New Forest

Latin, Nova Foresta

With the
Isle of Wight, the New Forest was a accorded separate section at the end of the Domesday account of Hampshire. In the case of the New Forest, this was presumably because of the creation, or considerable enlargement, of the royal forest there.

In Norman England, forest did not necessarily imply dense
woodland but simply that an area was under forest law and outside normal administrative arrangements and the common law. Probably for this reason, references to forests are scanty, and no forest area other than the New Forest is described in detail in Domesday Book.

As its name implies, the New Forest had been created, or greatly enlarged, by the Conqueror. It is first recorded in Domesday Book. Chroniclers in the following century denounced the substantial destruction of churches and villages which accompanied this act for which, it was observed, the king was punished by the death of two of his children and one of his grandchildren in hunting accidents in the New Forest. The most colourful account is provided by Ordericus Vitalis:

Now, reader, let me explain why the forest ... is called 'new'. That part of the country had been populous in earlier days, and was scattered with hamlets providing support for settlers. Indeed a dense population thoroughly tilled the county of Hampshire, so that the southern district provided the city of Winchester with all kinds of country produce. But after William I conquered the realm of England, so great was his love of woods that he laid waste more than 60 parishes, forced the peasants to move to other places, and replaced the men with beasts of the forest so that he might hunt to his heart's content. There he lost two sons, Richard and William Rufus, and his grandson Richard ... by which the Lord plainly showed his anger (Ecclesiastical history, edited by Marjorie Chibnall, vol. 5, page 285).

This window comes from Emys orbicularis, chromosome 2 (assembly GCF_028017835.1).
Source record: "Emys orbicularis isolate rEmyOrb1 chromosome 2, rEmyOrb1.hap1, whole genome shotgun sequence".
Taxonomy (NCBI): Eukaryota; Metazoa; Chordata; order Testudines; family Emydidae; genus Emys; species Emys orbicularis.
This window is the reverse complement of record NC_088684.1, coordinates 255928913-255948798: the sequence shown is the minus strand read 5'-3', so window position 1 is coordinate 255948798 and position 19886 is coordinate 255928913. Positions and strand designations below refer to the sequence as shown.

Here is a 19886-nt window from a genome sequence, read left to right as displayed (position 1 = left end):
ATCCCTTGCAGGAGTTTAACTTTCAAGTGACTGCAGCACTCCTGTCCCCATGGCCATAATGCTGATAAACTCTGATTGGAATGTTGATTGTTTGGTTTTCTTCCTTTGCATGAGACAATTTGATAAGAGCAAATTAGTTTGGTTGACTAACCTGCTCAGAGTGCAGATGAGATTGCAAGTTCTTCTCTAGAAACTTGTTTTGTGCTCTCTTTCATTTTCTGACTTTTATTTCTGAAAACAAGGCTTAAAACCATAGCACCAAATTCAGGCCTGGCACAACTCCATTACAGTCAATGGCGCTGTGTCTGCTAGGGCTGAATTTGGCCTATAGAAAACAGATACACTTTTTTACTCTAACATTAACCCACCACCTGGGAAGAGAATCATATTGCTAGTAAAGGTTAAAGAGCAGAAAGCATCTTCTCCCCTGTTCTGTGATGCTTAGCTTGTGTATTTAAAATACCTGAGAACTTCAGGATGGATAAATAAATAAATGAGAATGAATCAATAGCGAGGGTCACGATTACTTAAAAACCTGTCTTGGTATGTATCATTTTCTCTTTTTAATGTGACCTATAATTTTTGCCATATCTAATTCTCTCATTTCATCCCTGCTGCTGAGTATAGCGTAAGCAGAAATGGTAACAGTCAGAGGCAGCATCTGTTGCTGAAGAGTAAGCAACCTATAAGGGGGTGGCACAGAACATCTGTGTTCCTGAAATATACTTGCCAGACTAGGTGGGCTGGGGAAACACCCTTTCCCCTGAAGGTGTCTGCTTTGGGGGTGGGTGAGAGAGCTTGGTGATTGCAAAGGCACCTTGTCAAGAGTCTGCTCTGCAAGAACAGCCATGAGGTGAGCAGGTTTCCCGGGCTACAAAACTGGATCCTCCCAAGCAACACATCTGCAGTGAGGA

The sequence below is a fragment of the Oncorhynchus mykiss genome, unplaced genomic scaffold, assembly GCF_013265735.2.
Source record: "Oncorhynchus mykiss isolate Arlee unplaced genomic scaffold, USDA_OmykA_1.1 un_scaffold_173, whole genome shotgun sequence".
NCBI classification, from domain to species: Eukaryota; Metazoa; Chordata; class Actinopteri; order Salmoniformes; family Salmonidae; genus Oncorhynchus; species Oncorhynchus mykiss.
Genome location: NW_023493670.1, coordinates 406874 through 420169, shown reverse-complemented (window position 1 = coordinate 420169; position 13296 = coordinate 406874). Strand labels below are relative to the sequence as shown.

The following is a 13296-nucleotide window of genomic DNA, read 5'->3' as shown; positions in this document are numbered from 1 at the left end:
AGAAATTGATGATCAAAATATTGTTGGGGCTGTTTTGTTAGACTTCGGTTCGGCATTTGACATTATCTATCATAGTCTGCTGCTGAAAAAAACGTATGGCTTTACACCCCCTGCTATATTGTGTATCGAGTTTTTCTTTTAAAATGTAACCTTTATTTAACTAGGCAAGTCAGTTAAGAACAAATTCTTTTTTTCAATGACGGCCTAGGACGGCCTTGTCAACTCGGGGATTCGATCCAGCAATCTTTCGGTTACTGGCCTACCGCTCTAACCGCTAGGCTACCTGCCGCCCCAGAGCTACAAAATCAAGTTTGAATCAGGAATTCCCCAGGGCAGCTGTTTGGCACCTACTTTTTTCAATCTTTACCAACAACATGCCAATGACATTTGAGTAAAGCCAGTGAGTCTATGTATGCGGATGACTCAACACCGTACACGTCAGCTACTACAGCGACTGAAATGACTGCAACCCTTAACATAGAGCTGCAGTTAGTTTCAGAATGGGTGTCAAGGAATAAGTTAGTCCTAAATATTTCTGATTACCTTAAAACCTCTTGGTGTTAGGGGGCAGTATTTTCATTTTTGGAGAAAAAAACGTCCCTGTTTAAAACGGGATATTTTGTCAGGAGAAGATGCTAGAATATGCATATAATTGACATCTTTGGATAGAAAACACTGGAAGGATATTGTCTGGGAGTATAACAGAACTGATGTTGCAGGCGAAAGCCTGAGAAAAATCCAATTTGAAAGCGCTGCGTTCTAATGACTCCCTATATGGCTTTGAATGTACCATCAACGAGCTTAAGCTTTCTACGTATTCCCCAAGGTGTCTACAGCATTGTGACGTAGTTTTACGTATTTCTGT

Most modern historians have been inclined to view such accounts as greatly exaggerated. Undoubtedly, there is a degree of hyperbole in the chroniclers' accounts; but Domesday Book unmistakably shows some 30 to 40
vills were without ploughs, peasants or value in 1086, and a further 40 or so partially included within the forest and therefore presumably with reduced resources and populations. Perhaps scepticism has been taken too far. The contemporary Anglo-Saxon Chronicle, after all, recorded that the Conqueror 'loved stags so very much, as if he were their father'.

For more detail, see J.H. Round, 'Introduction to the Hampshire Domesday', Victoria History of the county of Hampshire, vol. 1, edited by H.A. Doubleday (1900), pages 399-447; F.H. Baring, Domesday tables for the counties of Surrey, Berkshire, Middlesex, Hertford, Buckingham and Bedford and the New Forest (1909); H.C. Darby and R. Welldon Finn (ed.). Domesday geography of south-west England (1967); and R. Welldon Finn, The Norman Conquest and its effects on the economy, 1066-1086 (1971).

See also
falconer, forester, and hunter.